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Absolute Zero - Crashing Icons CD (album) cover


Absolute Zero



3.57 | 49 ratings

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4 stars Rating: A-

From the moment "Bared Cross" comes blaring out of your speakers/headphones, you know you're in for a treat. Or, at least, you suspect. After all, sustaining a CD for over an hour with just four songs and, for the most part, four instruments (bass, drums/percussion, vocals, and keys, though "Stutter Rock" has some excellent guest trumpet) is hard. Unless, it seems, you're Absolute Zero. And, indeed, to say that they succeeded in their goal of delivering a hard-hitting avant-garde rock release would be an understatement. Crashing Icons takes all of the ideals of the original Rock In Opposition movement of the late 1970s and plays them with twice as much fire. The result is a stunning release, to say the least.

Start with the opener. "Bared Cross" is an all-out frontal assault on the mind, with the amazing rhythm section of Pip Pyle (the Canterbury stalwart) on drums and percussion and Enrique Jardines, who plays a mean bass, holding down a groove as Aislinn Quinn goes hogwild on her keyboards. While the unique style of Pip Pyle (no rhyme intended) is always a treat, and while Enrique Jardines is probably the stabilizing force in the madness, it is Aislinn Quinn who steals the show here. She brings out sounds you've never heard before, and every single one of them is amazing (if rather dissonant).

Proceeding, we arrive at the longest track on Crashing Icons, the twenty minute plus "Further On." Flirting between krautrock type grooves and blaringly avant-garde, vocal dominated sections, "Further On" is enchanting enough that you can enjoy each individual moment and moves forward quickly enough that you never get bored. But, as strong as it and "Bared Cross" are, both pale in comparison to what comes in the second half, starting with "Stutter Rock/You Said."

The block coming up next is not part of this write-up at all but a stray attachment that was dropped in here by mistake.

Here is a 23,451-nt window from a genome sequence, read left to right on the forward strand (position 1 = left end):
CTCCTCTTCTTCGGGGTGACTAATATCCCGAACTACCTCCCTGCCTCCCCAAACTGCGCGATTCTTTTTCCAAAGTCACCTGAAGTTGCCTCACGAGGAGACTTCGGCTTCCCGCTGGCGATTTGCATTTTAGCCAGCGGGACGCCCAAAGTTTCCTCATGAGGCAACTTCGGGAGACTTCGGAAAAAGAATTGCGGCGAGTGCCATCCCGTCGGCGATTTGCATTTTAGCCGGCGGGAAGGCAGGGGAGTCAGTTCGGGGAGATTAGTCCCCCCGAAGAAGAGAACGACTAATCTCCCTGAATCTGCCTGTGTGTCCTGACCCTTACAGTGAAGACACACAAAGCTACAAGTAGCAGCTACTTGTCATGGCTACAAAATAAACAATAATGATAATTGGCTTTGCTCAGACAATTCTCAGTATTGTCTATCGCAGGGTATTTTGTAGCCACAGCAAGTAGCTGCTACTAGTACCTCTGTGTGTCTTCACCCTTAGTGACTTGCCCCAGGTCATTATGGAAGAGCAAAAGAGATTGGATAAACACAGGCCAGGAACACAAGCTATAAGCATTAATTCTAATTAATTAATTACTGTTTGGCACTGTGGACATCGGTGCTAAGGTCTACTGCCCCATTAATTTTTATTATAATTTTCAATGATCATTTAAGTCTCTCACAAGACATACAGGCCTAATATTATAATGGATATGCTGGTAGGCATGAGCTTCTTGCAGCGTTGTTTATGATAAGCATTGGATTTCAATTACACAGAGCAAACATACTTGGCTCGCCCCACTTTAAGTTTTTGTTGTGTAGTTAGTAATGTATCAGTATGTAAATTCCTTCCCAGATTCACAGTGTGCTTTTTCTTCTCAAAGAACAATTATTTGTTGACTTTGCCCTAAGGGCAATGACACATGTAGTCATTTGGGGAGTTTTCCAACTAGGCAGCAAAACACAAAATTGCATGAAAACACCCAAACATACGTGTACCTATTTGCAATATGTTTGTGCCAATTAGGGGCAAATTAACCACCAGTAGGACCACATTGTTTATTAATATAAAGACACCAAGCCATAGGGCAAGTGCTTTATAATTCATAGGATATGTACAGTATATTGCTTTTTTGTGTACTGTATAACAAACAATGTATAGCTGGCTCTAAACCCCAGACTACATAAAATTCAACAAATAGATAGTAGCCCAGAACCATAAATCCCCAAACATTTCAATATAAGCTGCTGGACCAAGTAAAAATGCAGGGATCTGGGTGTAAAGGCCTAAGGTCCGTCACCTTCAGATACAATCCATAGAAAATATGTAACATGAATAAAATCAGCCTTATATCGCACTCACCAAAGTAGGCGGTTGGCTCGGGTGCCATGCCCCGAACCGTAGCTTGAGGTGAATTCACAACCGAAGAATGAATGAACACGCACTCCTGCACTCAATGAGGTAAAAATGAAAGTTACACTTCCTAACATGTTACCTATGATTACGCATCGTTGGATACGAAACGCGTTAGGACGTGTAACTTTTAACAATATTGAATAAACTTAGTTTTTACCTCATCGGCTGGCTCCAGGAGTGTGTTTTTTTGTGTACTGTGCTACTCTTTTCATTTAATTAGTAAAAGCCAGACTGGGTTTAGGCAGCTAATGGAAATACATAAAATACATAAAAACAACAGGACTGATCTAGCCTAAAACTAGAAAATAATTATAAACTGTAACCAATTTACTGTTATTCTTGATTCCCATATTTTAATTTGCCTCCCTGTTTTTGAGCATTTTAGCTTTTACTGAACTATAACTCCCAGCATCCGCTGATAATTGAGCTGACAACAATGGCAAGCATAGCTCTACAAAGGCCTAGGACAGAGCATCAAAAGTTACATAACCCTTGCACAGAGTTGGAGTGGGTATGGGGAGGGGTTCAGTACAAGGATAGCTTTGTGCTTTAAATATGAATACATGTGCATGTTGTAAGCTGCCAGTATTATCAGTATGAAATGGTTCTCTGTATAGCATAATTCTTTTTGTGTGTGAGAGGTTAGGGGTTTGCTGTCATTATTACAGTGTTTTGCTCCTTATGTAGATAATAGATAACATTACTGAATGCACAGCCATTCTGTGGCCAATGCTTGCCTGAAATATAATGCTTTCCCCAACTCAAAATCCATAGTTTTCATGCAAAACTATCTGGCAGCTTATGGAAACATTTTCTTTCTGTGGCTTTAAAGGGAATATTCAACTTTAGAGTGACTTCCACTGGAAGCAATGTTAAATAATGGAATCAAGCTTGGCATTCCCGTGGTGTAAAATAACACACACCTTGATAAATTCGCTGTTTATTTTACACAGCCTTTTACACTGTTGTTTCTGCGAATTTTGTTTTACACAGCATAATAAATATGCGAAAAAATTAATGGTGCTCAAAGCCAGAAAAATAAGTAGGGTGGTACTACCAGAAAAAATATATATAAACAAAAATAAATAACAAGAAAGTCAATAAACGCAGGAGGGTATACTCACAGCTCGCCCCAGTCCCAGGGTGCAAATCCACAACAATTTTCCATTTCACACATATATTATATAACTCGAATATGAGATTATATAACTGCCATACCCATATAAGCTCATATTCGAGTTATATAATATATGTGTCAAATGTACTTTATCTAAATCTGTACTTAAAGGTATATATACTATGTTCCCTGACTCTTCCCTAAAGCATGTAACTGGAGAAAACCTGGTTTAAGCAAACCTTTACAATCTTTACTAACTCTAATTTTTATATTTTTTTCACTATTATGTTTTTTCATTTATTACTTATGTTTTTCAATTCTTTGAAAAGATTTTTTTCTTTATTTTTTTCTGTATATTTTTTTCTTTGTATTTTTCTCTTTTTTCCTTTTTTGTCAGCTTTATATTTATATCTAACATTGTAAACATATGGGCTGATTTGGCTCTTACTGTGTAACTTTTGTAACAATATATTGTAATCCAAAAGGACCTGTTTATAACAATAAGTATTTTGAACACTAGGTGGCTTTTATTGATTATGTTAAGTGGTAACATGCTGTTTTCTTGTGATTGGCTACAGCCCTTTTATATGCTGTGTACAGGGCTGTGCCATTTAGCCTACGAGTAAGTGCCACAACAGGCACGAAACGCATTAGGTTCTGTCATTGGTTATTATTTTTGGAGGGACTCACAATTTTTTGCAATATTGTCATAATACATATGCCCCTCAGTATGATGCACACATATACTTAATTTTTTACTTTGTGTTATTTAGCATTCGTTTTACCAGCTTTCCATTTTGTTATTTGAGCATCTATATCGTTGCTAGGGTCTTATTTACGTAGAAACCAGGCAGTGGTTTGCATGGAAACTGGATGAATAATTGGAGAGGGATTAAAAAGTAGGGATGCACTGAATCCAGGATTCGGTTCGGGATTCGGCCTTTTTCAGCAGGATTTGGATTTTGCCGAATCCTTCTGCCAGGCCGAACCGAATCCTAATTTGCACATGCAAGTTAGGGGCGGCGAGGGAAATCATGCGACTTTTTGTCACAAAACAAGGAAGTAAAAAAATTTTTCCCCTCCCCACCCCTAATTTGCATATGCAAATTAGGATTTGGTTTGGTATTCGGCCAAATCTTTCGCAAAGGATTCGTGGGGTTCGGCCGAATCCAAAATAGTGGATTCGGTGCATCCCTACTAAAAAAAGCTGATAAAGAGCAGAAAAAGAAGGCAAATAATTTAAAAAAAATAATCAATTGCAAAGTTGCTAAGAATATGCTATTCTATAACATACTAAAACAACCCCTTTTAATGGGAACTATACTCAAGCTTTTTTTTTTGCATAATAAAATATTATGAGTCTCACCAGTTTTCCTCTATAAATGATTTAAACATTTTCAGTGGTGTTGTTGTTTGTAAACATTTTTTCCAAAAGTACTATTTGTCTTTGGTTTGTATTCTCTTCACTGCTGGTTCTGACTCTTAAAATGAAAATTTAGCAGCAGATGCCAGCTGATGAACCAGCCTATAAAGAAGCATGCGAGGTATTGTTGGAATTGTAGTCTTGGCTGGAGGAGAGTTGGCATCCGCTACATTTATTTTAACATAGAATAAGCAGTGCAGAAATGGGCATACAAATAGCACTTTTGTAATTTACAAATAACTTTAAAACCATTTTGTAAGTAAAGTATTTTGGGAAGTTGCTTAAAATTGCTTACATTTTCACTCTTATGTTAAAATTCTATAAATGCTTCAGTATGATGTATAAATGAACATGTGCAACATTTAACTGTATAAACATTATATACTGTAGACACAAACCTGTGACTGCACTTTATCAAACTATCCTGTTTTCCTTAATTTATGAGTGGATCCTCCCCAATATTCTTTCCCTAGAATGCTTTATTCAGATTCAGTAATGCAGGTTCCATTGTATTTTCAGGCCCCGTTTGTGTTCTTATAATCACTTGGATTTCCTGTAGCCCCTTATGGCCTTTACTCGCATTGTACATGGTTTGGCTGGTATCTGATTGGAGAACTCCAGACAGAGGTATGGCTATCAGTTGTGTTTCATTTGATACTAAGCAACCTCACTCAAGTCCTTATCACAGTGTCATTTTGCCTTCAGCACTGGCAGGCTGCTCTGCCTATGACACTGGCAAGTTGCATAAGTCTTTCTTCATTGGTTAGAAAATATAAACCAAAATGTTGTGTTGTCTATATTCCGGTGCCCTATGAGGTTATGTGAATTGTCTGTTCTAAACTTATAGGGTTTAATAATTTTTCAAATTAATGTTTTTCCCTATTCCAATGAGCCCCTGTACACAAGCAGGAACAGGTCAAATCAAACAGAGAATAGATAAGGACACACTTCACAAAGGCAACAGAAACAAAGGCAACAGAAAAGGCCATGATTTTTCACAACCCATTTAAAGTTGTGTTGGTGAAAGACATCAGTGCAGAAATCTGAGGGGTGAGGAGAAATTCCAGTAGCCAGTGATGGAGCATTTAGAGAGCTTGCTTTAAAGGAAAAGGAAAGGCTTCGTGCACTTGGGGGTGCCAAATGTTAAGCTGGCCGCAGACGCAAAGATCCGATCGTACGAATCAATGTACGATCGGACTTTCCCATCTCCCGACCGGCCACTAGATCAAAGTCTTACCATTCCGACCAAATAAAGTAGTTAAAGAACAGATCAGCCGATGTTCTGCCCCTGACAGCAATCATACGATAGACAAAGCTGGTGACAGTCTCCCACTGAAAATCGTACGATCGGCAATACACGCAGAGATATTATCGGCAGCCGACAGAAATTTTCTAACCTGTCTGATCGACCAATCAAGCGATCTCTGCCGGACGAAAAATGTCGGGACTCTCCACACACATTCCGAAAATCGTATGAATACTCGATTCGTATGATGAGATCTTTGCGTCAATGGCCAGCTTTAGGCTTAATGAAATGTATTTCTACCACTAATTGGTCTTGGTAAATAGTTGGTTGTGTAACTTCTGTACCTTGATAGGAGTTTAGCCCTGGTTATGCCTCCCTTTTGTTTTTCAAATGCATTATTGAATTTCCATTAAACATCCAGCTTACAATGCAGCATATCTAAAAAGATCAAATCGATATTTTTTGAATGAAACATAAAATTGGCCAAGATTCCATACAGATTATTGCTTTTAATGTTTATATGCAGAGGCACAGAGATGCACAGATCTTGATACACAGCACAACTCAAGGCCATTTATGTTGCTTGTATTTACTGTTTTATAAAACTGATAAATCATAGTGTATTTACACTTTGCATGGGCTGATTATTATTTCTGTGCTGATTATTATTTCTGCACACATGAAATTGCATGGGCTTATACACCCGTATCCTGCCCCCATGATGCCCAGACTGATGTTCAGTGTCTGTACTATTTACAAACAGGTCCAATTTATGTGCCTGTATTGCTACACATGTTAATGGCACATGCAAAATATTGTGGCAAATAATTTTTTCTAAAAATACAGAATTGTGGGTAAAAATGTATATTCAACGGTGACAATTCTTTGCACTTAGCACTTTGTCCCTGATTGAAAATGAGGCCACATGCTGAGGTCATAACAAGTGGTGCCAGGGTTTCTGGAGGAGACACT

"Further On" may have been groove dominated, but it can't hold a candle to "Stutter Rock/You Said" when it comes to sheer groove power. From the moment it starts to the moment it ends, the intensity never lets up, making this both the highlight and the most accessible song on Crashing Icons. To top it all off, there is an astounding trumpet solo in the middle of the song. Thankfully, the intensity doesn't let up for the closing sixteen minutes of "Suenos Sobre Un Espejo," and thus the CD ends just as strongly (well, even more strongly) as it began.

That about sums it up, really: Crashing Icons rocks from start to finish. It's terribly inaccessible (it's the keyboards), but as multiple listens reveal its hidden subtleties, it proves to be a real gem. One to remember, to be sure, even if you don't like it. I can't recommend it beyond the confirmed avant-gardeheads, since it's too inaccessible to serve as an entry to the genre, but for those who like Henry Cow, Univers Zero, and their ilk, this is an essential purchase. Damn close to being a masterpiece.

Pnoom! | 4/5 |


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